Our law-making institutions have several tools at their disposal to ensure that before a law is passed, it has been examined thoroughly on various aspects such as constitutionality, clarity, financial and technical capacity of the state to implement provisions, among others. The Ministry/Department piloting a Bill could share a draft of the Bill for public feedback (pre-legislative scrutiny). While Bills get introduced, members may raise issues on constitutionality of the proposed law. Once introduced, Bills could be sent to legislative committees for greater scrutiny. This allows legislators to deliberate upon individual provisions in depth, understand if there may be constitutional challenges or other issues with any provision. This also allows experts and affected stakeholders to weigh in on the provisions, highlight issues, and help strengthen the law.
However, when Bills are introduced and passed within mere minutes, it barely gives legislators the time to go through the provisions and mull over implications, issues, or ways to improve the law for affected parties. It also raises the question of what the intention of the legislature is when passing laws in a hurry without any discussion. Often, such poorly thought laws are also challenged in Courts.
For instance, the Uttarakhand Assembly passed the Uttarakhand Freedom of Religion (Amendment) Bill, 2022 in this session (five minutes had been allocated for the discussion and passing of the Bill). The 2022 Bill amends the 2018 Act which prohibits forceful religious conversions, and provides that conversion through allurement or marriage will be unlawful. The Bill has provisions such as requiring an additional notice to be sent to the District Magistrate (DM) for a conversion, and that reconversion to one’s immediate previous religion will not be considered a conversion. Some of these provisions seem similar to other laws that were passed by states and have been struck down by or have been challenged in Courts. For example, the Madhya Pradesh High Court while examining the Madhya Pradesh Freedom of Religion Act, 2021 noted that providing a notice to the DM for a conversion of religion violates the right to privacy as the right includes the right to remain silent. It extends that understanding to the right to decide on one’s faith. The Himachal Pradesh Freedom of Religion Act, 2006 exempted people who reconvert to their original religion from giving a public notice of such conversion. The Himachal Pradesh High Court had struck down this provision as discriminatory and violative of the right to equality. The Court also noted that the right to change one’s belief cannot be taken away for maintaining public order.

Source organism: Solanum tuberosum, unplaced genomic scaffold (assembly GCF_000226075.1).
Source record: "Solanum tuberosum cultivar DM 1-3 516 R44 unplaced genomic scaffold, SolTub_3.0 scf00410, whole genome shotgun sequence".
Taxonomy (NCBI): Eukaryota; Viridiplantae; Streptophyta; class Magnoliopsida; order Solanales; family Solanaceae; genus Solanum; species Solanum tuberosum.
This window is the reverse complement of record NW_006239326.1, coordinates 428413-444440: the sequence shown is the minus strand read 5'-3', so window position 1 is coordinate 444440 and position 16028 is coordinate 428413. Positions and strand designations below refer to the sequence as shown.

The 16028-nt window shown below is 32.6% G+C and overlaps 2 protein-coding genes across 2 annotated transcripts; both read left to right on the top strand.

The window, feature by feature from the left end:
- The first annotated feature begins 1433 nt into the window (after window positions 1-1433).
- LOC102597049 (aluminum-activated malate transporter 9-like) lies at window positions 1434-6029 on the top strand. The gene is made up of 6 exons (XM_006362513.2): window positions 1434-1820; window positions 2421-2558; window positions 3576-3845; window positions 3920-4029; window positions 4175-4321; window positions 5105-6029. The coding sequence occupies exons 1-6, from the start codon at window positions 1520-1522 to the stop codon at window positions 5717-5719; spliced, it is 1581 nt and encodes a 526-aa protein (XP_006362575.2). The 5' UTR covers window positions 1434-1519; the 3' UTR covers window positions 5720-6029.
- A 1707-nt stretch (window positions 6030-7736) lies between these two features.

Uttarakhand MLAs may not have had an opportunity to think about how issues flagged by Courts may be addressed in a law that regulates religious conversions.
Most other state Assemblies also pass Bills without adequate scrutiny
In 2021 44% states passed Bills on the day it was introduced or on the next day. Between January 2018 and September 2022, the Gujarat Assembly introduced 92 Bills (excluding Appropriation Bills). 91 of these were passed in the same day as their introduction. In the 2022 Monsoon Session, the Goa Assembly passed 28 Bills in the span of two days. This is in addition to discussion and voting on budgetary allocation to various government departments.
Figure 2: Time taken by state legislatures to pass Bills in 2021
Note: The chart above does not include Arunachal Pradesh and Sikkim. A Bill is considered passed within a day if it was passed on the day of introduction or on the next day. For states with bicameral legislatures, bills have to be passed in both Houses. This has been taken into account in the above chart for five states having Legislative Councils, except Bihar (information was not available for Council).
Sources: Assembly websites, E-Gazette of various states and Right to Information requests; PRS.
Occasionally, the time actually spent deliberating upon a Bill is lesser than the allocated time. This may be due to disruptions in the House. The Himachal Pradesh Assembly provides data on the time actually spent discussing Bills. For example, in the August 2022 Session, it spent an average of 12 minutes to discuss and pass 10 Bills. However, the Uttarakhand Assembly allocated only five minutes to discuss each Bill in its November 2022 Session. This indicates the lack of intent of certain state legislatures to improve their functioning.
In the case of Parliament, a significant portion of scrutiny is also carried out by the Department Related Standing Committees, even when Parliament is not in session. In the 14th Lok Sabha (LS), 60% of the Bills introduced were sent to Committees for detailed examination, and in the 15th LS, 71% were sent. These figures have reduced recently – in the 16th LS 27% of the Bills were sent to Committees, and so far in the 17th LS, 13% have been sent. However, across states, sending Bills to Committees for detailed examination is often the exception than the norm. In 2021, less than 10% of the Bills were sent to Committees. None of the Bills passed by the Uttarakhand Assembly had been examined by a committee. States that are an exception here include Kerala which has 14 subject Committees, and Bills are regularly sent to these for examination. However, these Committees are headed by their respective Ministers, which reduces the scope of independent scrutiny that may be undertaken.